So, it was back to Trivandrum on Friday night to catch up with Ollie who had the whole weekend off for a change. We decided to treat ourselves (well, Ollie) to a night away from the guesthouse and its dreadfully uncomfortable bed so we went out to Kovalam, a beach resort a few miles south of Trivandrum. It’s a proper busy resort, not a million miles away from what you’d find at home. It’s popular with Westerners but also with locals which makes for some interesting people watching. The locals tend to bathe fully clothed and don’t do the sunbathing thing at all. Indians try to avoid tanning and seem to prefer paler skin. The cosmetics section of the supermarket does be full of skin whitening products, both male and female. Kovalam was fun and we had a few drinks some great seafood which was a nice change from all the vegetarian food that we’ve mainly been eating (seems to have worked too as so far neither of us have been sick). We caught a lovely sunset too.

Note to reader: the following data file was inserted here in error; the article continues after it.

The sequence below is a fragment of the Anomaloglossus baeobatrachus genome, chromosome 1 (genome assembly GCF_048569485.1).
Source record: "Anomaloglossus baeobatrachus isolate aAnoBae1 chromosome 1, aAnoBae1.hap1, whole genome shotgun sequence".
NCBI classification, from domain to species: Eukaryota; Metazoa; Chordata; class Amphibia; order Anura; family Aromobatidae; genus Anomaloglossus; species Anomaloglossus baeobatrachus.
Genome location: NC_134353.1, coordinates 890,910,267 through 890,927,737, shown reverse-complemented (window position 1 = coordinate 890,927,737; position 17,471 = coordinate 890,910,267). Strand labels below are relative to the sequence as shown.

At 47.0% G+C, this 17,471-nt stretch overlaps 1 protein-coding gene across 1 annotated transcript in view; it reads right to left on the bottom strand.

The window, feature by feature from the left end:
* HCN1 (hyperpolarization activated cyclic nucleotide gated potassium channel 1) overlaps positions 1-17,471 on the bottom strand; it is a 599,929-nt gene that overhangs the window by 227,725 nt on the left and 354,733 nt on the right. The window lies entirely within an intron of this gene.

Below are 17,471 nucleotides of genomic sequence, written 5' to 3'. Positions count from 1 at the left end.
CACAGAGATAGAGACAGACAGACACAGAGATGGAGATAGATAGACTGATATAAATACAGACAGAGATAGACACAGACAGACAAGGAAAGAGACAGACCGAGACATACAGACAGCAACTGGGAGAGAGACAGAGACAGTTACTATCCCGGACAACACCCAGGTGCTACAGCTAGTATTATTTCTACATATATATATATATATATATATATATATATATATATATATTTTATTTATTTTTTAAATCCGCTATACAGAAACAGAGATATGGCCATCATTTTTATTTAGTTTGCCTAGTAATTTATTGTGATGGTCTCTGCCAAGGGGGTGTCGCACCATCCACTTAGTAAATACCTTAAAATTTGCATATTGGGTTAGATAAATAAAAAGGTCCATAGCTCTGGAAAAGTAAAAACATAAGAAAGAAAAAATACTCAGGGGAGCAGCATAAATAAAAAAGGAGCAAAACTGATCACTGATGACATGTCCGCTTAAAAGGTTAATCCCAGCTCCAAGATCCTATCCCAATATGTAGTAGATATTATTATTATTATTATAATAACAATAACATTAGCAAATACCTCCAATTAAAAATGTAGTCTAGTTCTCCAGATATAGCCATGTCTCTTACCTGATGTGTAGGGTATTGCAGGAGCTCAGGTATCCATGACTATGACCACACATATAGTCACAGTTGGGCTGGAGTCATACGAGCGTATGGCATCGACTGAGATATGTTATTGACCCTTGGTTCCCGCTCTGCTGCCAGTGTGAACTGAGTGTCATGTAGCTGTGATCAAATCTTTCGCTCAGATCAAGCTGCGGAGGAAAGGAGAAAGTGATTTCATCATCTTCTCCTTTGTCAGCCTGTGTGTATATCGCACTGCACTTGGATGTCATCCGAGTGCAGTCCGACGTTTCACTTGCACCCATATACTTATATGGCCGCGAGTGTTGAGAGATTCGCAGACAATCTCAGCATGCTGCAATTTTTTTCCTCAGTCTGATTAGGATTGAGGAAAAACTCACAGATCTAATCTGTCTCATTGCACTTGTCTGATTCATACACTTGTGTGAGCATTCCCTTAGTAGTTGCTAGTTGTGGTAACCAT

So that’s it for the moment. I’m writing this from Kumily, back up in the mountains, and there’ll hopefully be a further report from there in the next day or two. Ollie has her final exam on Friday and is studying away back in Trivandrum and she’ll no doubt be back blogging in full effect come next week
Dodging mosquitos status: You win some and you lose some. Though surrounded by insects for most of the week I managed to avoid getting many bites. They made up for it at the weekend though and they wreaked a bloody revenge in Kovalam on Saturday night. They’re relentless!